Degenerative Disc Disease

Osteoarthritis of the spine, usually in the neck or lower back. Also called: DDD, degeneration of the intervertebral disc.
What is Degenerative Disc Disease

Degeneration of one or more intervertebral disc(s) of the spine, often called degenerative disc disease or degenerative disc disorder (“DDD”), is a condition that can be painful and can greatly affect the quality of one’s life. Disc degeneration is a disease of aging, and though for most people is not a problem, in certain individuals a degenerated disc can cause severe chronic pain. Unfortunately, approximately 50% of the individuals that undergo expensive surgery have no improvement or, even worse, result in a more painful and debilitating condition than they experienced prior to surgery. Reports suggest 6 to 10 million individuals in the United States suffer from DDD (chronic lower back pain). Annually, in the United States, there are over 800,000 surgeries. Surgeries include lumbar fusions (260,000 cases annually), primary discectomy (350,000 cases annually) and primary decompressions (70,000 cases annually). The expected clinical outcome of surgical treatment for DDD is at best a 60% chance of a 50% improvement in symptoms.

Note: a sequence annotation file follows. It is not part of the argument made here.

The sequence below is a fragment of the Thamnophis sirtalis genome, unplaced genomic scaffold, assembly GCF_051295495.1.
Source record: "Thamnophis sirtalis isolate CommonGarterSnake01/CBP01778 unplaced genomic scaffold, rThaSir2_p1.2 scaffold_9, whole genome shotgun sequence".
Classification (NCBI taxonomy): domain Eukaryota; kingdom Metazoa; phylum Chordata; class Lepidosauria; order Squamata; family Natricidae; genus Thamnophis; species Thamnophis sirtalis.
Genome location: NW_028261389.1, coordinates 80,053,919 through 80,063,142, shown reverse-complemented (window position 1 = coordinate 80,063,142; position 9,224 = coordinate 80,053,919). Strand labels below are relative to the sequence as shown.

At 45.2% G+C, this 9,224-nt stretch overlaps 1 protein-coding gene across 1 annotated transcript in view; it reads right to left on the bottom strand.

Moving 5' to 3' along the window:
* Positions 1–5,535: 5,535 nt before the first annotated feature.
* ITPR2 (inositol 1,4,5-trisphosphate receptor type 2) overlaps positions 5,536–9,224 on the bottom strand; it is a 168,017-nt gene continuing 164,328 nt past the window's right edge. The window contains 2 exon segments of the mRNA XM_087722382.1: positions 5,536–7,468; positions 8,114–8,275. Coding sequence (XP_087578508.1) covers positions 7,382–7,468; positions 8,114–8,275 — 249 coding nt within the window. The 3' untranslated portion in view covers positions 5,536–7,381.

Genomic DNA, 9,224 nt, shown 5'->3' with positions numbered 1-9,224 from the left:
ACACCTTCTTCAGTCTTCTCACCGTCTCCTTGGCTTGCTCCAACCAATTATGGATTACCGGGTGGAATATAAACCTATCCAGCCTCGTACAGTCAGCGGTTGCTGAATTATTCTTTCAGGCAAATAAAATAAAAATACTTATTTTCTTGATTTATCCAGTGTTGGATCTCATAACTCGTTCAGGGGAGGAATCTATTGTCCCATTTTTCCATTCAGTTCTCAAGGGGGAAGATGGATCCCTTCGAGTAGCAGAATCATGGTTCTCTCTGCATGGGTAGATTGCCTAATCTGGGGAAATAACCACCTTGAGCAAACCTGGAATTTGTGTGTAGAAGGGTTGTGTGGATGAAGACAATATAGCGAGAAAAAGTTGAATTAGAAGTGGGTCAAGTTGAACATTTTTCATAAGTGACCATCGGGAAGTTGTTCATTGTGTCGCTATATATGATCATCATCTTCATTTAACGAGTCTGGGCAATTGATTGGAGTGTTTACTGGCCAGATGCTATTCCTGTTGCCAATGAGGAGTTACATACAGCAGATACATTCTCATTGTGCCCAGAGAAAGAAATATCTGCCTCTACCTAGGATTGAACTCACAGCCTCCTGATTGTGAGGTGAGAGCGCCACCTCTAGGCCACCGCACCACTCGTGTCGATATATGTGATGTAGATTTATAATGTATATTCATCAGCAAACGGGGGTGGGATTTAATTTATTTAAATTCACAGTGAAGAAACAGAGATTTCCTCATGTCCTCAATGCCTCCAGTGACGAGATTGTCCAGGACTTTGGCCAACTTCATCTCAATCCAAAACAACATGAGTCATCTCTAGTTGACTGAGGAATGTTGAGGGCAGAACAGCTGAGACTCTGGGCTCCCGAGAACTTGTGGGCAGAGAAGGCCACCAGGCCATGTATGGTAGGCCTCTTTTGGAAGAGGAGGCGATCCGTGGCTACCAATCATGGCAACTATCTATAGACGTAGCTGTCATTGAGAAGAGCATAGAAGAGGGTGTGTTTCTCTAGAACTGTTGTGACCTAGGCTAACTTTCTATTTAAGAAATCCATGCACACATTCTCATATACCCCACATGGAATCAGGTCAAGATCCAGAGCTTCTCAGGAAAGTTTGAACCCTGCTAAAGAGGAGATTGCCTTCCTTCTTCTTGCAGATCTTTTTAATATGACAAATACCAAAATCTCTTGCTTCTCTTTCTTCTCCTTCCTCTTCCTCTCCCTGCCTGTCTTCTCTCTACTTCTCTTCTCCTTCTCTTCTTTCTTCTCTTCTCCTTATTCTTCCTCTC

Molecular Prognosis/Diagnosis

There is a tremendous need for a diagnostic to assist individuals and their specialists in determining course of care that will result in better outcomes, in particular to ascertain the likely outcome of a $50,000 invasive procedure with a known low likelihood of success. There is also a significant need for the payers, (e.g. insurance companies) to better determine the risk of the insured population. PRx has secured the exclusive worldwide rights to the intellectual property supporting the DDD Test.